Tomorrow, one of these commenter’s children could come out of the closet and he may have to painfully rethink his beliefs.

Next week, one of these commenters could have a spiritual breakdown from a lifetime of carrying judgment on her shoulders.

A year from now, one of these commenters could soften their stance after he sees the plight of the person he was always taught was “disgusting”.

A decade from now, some of these commenters might be cringing at themselves for the things they said today.

Maybe. Or maybe not. But in the meantime, what do we do?

We acknowledge the darkness. We speak out against it. We pick up a World Vision child who may get dropped this week by someone who thinks gay people don’t have any business feeding impoverished children.

But we stop short of writing off all Christians who are at a different point of their journey. We affirm their humanity – sometimes through clinched teeth – because it’s our only hope that the world can get better.

Please. Because 10 years ago, I was one of them.

I wrote this piece for the “Spirit of the Poor” linkup. This month’s prompt is “Affirming the Humanity.” Stop by, read the other pieces and maybe contribute one yourself.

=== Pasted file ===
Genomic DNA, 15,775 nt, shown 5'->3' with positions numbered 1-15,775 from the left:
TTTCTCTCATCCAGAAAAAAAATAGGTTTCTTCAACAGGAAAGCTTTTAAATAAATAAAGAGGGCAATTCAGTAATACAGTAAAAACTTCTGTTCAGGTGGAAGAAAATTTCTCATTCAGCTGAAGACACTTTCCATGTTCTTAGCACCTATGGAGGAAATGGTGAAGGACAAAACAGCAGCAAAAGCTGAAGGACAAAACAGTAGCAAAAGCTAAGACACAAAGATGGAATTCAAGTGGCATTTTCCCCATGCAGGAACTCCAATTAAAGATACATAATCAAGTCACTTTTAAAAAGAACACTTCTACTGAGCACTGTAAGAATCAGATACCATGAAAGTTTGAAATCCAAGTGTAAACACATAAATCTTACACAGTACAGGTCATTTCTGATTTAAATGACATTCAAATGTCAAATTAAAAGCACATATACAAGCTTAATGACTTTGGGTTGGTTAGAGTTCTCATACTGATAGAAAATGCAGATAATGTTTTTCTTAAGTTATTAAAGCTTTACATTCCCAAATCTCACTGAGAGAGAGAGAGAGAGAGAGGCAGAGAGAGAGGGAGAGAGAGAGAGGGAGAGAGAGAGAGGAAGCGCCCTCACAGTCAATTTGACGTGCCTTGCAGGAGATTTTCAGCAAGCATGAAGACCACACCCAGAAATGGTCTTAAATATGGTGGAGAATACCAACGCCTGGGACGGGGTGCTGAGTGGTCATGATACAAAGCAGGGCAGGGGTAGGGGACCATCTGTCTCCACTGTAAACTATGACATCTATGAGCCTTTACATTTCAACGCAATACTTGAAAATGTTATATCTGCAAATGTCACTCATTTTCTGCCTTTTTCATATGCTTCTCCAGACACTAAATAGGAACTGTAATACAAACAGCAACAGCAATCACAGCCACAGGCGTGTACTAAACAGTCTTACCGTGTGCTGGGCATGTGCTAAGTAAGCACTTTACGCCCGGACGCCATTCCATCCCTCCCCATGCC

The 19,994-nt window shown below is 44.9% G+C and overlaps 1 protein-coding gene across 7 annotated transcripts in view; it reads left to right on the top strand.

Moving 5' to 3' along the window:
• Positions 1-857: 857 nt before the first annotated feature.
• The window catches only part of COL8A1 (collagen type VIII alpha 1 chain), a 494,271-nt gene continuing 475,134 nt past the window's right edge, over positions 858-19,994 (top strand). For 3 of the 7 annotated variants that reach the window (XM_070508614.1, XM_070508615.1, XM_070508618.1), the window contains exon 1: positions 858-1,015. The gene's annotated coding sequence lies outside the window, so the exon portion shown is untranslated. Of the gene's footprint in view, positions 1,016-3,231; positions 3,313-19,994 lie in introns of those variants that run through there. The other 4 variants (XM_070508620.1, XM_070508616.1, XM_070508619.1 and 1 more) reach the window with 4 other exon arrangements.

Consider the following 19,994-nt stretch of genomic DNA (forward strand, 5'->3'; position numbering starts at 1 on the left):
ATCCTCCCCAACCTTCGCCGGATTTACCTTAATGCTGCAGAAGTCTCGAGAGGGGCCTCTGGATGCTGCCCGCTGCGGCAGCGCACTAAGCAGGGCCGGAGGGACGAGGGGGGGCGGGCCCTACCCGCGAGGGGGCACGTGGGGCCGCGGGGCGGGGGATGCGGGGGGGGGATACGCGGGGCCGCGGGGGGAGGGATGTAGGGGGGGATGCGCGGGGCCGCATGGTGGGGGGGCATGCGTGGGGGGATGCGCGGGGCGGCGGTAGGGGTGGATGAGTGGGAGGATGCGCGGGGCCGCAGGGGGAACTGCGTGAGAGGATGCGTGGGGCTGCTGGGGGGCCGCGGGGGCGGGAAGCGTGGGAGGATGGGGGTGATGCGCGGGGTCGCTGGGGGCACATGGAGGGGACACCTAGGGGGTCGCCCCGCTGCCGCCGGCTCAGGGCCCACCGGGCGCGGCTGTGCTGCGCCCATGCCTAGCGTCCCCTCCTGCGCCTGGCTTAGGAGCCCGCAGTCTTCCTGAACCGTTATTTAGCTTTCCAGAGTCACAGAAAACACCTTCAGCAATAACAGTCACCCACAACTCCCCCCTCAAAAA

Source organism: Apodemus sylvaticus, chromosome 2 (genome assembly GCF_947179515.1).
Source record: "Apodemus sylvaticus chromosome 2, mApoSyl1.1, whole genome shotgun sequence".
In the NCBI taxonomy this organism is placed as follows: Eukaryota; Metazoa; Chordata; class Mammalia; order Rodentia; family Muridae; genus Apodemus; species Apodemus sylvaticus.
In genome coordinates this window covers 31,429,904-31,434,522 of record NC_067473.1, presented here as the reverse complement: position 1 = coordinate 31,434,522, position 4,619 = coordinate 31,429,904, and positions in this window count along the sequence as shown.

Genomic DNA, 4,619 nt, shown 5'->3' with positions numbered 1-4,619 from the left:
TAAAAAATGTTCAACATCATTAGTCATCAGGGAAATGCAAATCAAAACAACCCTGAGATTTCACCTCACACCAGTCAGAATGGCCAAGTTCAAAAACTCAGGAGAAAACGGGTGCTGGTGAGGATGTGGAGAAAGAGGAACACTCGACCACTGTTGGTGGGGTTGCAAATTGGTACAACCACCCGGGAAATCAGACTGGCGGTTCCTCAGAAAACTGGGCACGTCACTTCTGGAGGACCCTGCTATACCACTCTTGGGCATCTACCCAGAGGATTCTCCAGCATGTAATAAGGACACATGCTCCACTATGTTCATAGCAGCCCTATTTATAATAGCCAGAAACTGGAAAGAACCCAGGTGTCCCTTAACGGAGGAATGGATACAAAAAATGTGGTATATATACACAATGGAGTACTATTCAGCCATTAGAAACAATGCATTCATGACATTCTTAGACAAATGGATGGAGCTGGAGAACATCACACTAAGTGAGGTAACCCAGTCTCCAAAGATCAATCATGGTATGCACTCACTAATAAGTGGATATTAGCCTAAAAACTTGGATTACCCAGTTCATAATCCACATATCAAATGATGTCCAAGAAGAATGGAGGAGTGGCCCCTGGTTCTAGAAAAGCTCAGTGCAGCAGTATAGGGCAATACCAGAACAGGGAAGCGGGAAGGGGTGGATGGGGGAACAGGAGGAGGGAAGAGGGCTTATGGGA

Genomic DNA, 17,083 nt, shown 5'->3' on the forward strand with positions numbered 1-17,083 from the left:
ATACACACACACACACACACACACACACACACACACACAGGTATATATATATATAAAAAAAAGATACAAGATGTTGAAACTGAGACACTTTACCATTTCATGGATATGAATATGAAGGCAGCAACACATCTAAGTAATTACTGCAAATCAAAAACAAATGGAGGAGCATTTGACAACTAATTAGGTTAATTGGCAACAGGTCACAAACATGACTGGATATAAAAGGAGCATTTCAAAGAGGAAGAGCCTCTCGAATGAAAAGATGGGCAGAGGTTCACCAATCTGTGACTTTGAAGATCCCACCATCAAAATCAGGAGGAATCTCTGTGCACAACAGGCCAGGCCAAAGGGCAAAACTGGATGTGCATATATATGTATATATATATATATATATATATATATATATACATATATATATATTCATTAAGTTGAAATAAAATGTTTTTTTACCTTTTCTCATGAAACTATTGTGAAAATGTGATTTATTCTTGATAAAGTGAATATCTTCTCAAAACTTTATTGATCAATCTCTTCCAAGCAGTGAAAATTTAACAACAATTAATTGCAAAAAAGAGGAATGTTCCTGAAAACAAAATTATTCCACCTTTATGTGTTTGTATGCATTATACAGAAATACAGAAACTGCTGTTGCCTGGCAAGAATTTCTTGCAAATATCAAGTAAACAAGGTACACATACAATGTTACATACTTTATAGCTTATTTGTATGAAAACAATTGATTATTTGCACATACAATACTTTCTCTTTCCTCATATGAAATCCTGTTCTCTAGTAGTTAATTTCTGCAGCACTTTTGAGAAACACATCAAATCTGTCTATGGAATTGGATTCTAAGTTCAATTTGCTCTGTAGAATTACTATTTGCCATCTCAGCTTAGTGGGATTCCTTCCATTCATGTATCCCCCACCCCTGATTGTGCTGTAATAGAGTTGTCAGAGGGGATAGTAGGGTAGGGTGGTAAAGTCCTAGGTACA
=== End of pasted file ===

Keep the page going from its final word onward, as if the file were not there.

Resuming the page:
affirmingthehumanity sotp-month-3




  1. Emily on March 26, 2014 at 7:24 am

    Thanks for this reminder. I think you isolated what our response must be in these situations–where we affirm even the humanity that frustrates us. We extend grace because we’ve received it.

    • Carly Gelsinger on March 26, 2014 at 10:28 am

      Thanks, Emily. It’s a reminder for myself, really.

  2. Susan Schiller on March 26, 2014 at 7:37 am

    Carly, you bring us the perspective of how much time it takes for our beliefs to come around to thee ways of the Kingdom, once we’ve been heavily indoctrinated by the church system of the 20th and 21st centuries. I, too, would have reacted in righteous indignation which really I was being a bigot. It’s taken me many years to come around, and I’m still a toddler. I appreciate your call to action here – that our voices and actions are needed – thanks 🙂

    • Carly Gelsinger on March 26, 2014 at 10:26 am